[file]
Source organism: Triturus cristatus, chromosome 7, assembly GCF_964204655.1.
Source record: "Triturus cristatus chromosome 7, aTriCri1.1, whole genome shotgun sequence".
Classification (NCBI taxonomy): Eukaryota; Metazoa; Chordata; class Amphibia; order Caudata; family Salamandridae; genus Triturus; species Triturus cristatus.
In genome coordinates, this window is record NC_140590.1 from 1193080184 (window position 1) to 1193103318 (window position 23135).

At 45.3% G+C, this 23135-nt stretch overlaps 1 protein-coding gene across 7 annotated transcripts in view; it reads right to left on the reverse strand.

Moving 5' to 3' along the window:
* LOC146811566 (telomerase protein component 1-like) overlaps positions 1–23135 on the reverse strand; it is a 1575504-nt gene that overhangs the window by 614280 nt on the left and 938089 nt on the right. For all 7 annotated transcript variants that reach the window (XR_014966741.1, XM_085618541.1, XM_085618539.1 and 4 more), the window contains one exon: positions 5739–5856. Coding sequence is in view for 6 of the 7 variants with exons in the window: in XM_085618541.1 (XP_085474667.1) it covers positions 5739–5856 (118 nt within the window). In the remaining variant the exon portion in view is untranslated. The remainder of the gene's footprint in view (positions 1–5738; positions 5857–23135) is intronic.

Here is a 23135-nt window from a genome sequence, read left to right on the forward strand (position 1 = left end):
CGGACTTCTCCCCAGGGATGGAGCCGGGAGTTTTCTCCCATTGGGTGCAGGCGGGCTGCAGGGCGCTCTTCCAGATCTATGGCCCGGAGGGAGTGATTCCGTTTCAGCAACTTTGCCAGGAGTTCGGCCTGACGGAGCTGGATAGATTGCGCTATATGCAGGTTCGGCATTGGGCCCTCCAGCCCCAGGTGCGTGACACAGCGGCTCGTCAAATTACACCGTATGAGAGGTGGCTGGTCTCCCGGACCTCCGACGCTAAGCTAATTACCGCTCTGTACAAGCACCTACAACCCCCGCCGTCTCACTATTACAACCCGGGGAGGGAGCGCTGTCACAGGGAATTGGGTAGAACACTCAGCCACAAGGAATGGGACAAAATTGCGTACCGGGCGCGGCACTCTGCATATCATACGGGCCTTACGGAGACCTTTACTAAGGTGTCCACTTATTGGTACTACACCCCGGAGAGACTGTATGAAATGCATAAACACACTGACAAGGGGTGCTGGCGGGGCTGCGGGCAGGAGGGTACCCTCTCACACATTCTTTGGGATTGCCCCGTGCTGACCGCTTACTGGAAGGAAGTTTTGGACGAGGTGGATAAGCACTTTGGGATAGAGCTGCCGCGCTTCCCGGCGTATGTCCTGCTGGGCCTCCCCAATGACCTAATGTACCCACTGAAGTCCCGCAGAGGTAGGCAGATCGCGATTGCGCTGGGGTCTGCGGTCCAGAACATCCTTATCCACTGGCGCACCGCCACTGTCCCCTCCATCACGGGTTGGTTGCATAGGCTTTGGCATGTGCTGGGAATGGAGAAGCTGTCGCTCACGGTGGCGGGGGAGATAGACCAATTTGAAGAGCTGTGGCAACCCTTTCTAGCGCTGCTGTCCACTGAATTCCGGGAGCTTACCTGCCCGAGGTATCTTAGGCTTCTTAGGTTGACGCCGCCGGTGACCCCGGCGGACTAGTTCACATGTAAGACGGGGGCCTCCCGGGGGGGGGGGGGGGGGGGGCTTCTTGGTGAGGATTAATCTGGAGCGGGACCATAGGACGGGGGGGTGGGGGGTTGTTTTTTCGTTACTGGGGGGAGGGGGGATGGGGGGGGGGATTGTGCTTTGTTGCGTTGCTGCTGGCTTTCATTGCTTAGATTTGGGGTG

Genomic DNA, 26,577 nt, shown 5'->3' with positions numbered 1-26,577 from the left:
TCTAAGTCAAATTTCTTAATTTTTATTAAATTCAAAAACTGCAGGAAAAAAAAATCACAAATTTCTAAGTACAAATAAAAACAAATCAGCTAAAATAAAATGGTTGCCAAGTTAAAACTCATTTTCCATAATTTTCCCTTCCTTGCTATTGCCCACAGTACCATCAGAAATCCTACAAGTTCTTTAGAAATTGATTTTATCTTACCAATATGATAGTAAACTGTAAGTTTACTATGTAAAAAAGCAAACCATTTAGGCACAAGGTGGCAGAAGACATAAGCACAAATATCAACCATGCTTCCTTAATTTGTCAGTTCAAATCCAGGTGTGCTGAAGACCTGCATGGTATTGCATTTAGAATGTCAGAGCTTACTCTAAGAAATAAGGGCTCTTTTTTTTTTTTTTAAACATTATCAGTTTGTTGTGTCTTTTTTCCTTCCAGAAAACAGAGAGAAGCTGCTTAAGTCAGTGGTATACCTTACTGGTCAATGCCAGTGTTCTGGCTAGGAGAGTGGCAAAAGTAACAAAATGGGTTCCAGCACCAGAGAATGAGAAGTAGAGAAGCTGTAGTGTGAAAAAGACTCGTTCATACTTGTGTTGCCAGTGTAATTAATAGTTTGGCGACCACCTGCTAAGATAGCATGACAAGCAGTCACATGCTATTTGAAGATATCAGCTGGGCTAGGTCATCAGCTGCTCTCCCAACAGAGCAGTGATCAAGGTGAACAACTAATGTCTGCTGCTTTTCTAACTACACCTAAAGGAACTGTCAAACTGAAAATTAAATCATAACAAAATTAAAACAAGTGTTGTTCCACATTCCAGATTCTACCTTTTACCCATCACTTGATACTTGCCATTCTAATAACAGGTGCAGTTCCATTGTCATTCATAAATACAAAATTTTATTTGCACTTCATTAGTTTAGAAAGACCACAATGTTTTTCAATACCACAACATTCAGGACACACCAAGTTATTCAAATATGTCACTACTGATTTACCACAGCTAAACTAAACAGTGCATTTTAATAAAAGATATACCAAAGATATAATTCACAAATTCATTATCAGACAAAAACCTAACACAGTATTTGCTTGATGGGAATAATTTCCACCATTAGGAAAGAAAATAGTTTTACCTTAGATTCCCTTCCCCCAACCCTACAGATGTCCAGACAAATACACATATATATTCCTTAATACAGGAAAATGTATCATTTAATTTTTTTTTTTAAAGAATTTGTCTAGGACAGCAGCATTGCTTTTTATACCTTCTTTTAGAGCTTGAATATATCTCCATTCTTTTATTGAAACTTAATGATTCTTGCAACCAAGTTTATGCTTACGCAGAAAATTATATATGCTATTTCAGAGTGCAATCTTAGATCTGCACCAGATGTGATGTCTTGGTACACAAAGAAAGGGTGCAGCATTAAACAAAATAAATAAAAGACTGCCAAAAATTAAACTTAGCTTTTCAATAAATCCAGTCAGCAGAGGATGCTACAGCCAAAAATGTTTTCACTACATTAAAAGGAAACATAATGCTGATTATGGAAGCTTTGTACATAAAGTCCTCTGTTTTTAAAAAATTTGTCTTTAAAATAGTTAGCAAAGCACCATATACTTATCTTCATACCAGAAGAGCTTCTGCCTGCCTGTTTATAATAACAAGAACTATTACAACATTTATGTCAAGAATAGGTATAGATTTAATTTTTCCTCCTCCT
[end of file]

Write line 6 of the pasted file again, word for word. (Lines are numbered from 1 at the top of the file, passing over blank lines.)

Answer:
Moving 5' to 3' along the window: